Legal and Regulatory Compliance

Two-Midnight Rule Redux

May 5, 2016 1:14 pm

Two-midnight rule compliance requires that the clinical record clearly explain what the plan of care is and why the patient needs to be in the hospital at least two midnights.


Medicare’s two-midnight rule seems relatively simple to explain, but apparently it is difficult to implement. Published two and one-half years ago, the rule sets a benchmark to determine whether an inpatient admission is appropriate for purposes of Medicare Part A payment (Citations: 80 Federal Register 70538 et seq. (Nov. 13, 2015); 42 C.F.R. Section 412.3(d).) It can be summarized as follows:

  • If the physician reasonably expects the patient to need hospital care across two midnights, payment as an inpatient (Medicare Part A) is generally appropriate.
  • Outpatient care prior to formal admission—while in observation status or at a transferring hospital, for example—usually may be counted toward the two-midnight rule total.
  • If the care is not expected to span two midnights, the services should generally be billed as outpatient services under Medicare Part B.
  • Cases designated by Medicare as “inpatient only” are exceptions and should be billed under Medicare Part A regardless of the span of care.
  • If an unforeseen circumstance—such as sudden death or the need for transfer out—results in a shorter stay than the physician’s reasonable expectation at the time of inpatient admission, payment may still be made under Medicare Part A.
  • There may be other “rare and unusual” situations justifying Part A billing for less than two midnights, but these will be determined on a case-by-case basis by Medicare’s medical reviewers.

See related toolChecklist for Two-Midnight Rule Requirements


Having stated the rule, it appears there is still a good deal of uncertainty, according to HFMA member and frequent contributor Day Egusquiza, who has been writing and educating about the two-midnight rule ever since it was announced. “A lot of hospitals are struggling with this,” she says.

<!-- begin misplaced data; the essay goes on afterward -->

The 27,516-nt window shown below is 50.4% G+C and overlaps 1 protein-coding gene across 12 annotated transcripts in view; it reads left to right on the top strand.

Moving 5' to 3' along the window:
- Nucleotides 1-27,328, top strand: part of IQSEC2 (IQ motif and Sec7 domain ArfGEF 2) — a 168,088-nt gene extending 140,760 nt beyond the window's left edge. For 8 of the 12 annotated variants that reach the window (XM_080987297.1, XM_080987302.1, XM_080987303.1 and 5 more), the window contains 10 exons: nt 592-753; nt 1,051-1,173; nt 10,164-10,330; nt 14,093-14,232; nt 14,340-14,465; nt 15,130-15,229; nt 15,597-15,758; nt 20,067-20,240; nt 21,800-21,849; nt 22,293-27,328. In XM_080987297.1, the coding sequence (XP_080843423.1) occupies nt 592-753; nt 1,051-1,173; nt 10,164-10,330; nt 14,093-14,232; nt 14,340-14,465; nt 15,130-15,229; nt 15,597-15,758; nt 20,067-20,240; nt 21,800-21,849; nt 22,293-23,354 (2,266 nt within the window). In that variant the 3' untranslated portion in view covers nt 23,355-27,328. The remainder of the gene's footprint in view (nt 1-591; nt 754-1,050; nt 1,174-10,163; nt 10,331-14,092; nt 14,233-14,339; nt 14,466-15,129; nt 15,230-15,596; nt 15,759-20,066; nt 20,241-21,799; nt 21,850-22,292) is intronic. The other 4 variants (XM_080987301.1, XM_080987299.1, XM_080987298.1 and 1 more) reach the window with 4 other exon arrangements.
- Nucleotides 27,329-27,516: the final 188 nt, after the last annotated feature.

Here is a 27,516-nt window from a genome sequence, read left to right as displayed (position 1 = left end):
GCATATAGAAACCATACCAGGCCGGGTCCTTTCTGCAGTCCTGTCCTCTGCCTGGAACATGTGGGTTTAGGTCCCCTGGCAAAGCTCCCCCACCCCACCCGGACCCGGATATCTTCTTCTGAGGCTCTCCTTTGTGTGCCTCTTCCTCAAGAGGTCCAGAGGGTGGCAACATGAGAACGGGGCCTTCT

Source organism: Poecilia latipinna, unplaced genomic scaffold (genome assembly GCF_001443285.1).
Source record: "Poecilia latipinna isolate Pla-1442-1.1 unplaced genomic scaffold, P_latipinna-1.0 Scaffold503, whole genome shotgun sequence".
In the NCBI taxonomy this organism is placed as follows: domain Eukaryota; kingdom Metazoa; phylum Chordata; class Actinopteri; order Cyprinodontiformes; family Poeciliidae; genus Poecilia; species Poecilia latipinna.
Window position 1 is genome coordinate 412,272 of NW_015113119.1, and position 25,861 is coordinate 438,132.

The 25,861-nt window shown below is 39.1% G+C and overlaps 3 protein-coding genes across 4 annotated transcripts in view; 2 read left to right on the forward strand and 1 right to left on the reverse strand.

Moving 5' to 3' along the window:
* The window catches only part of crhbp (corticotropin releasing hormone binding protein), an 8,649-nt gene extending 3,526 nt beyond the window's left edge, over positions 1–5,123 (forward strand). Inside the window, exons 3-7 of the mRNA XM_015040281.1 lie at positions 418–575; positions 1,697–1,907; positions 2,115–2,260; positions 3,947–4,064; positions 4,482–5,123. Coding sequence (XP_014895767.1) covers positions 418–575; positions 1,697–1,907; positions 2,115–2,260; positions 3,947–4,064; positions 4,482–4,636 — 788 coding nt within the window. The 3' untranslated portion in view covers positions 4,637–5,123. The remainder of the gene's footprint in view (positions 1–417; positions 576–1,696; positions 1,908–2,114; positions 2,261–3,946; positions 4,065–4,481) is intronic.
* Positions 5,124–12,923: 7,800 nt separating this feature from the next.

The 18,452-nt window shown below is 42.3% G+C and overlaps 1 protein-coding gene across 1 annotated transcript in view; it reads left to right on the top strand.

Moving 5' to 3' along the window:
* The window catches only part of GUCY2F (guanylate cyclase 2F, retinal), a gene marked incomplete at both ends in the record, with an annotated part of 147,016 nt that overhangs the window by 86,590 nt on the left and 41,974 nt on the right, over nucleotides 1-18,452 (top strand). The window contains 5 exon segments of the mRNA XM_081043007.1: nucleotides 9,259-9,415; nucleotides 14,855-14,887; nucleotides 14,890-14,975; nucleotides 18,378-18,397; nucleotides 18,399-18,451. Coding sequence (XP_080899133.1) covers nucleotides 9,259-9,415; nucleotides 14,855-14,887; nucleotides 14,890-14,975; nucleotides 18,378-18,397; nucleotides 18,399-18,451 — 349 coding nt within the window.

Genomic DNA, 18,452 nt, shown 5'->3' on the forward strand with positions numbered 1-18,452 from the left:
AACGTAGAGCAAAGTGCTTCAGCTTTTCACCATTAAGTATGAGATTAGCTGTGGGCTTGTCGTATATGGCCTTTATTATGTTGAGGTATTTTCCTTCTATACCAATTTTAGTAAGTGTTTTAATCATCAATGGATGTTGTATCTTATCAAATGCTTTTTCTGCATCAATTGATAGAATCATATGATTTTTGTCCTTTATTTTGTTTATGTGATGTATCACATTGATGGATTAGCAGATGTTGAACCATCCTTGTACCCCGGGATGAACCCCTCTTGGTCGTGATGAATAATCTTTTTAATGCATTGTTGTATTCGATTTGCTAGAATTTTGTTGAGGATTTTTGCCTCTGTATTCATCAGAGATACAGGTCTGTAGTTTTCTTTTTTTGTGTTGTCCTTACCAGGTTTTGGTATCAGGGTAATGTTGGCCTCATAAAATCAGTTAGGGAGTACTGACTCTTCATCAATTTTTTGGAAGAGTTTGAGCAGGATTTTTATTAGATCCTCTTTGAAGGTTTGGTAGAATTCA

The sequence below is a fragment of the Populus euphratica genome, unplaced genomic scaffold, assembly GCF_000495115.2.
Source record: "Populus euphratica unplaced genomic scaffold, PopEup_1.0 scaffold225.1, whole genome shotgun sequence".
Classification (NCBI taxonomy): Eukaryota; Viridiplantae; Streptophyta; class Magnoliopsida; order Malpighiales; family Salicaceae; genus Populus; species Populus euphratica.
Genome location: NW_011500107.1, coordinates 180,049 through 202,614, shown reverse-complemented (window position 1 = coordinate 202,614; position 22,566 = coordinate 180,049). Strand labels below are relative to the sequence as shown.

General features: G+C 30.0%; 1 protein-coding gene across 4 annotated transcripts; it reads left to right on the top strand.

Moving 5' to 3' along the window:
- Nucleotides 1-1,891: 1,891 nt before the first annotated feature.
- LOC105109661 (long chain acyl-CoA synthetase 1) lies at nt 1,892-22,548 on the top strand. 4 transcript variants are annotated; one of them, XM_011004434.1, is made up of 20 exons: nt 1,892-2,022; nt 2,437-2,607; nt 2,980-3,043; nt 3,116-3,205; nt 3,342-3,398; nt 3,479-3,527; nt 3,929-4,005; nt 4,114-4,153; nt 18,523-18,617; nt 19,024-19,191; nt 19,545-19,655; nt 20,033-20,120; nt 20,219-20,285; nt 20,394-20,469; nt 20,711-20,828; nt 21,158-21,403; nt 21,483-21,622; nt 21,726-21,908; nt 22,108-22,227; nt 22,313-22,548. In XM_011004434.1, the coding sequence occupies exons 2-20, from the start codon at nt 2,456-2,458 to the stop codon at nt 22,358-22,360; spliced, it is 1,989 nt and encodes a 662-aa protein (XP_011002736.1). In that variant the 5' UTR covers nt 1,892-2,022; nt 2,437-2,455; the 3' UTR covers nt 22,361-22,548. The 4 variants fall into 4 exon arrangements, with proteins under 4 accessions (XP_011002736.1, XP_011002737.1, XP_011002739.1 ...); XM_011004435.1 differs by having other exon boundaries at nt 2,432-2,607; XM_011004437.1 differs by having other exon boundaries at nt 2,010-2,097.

Confusion Continues

“Confusion is rampant judging by some of the audits we’ve done,” Egusquiza says. For example, she cites a small rural hospital that was not equipped to treat cardiac patients and therefore always had to transfer them to its parent facility. Even though the hospital had neither the ability nor the intent to actually treat these people, they were admitted as inpatients—apparently on the theory that they were “rare and unusual” cases—then transferred. The hospital billed the admission under Part A.

“You have to be able to provide the needed service to justify billing it as an inpatient,” Egusquiza says, adding, “it’s not ‘rare and unusual’ if you do it all the time.”

Another area of confusion relates to outpatient time directly preceding the inpatient admission, especially when there was a transfer from another facility. The inpatient claim form only shows the time after the formal inpatient order and admission. But Egusquiza points out that if Occurrence Span Code 72 is used, the total, continuous outpatient care prior to inpatient admission in the hospital will count toward the two-midnight rule. This lets the Centers for Medicare & Medicaid Services (CMS) identify claims in which the beneficiary received care as an outpatient for one or more midnights and then was admitted based on the expectation that two or more midnights of hospital care were needed. “Hospitals that don’t use occurrence span code 72 in this way are leaving money on the table,” she says.

Egusquiza points out that CMS shares useful information like the span code 72 in many ways other than through the Federal Register. These include FAQs, the Medicare Learning Network (MedLearn), transmittals for the CMS Online Manual System, and other forms of sub-regulatory guidance. “The information typically gets to patient financial services personnel, but it may not be clearly communicated to utilization review staff, case managers, and social workers,” she says. These folks need to know the rule so they can query physicians about their documentation. “By not having coordinated education of all the key players, hospitals are making the two-midnight rule more difficult than it needs to be.”

Document, Document, Document!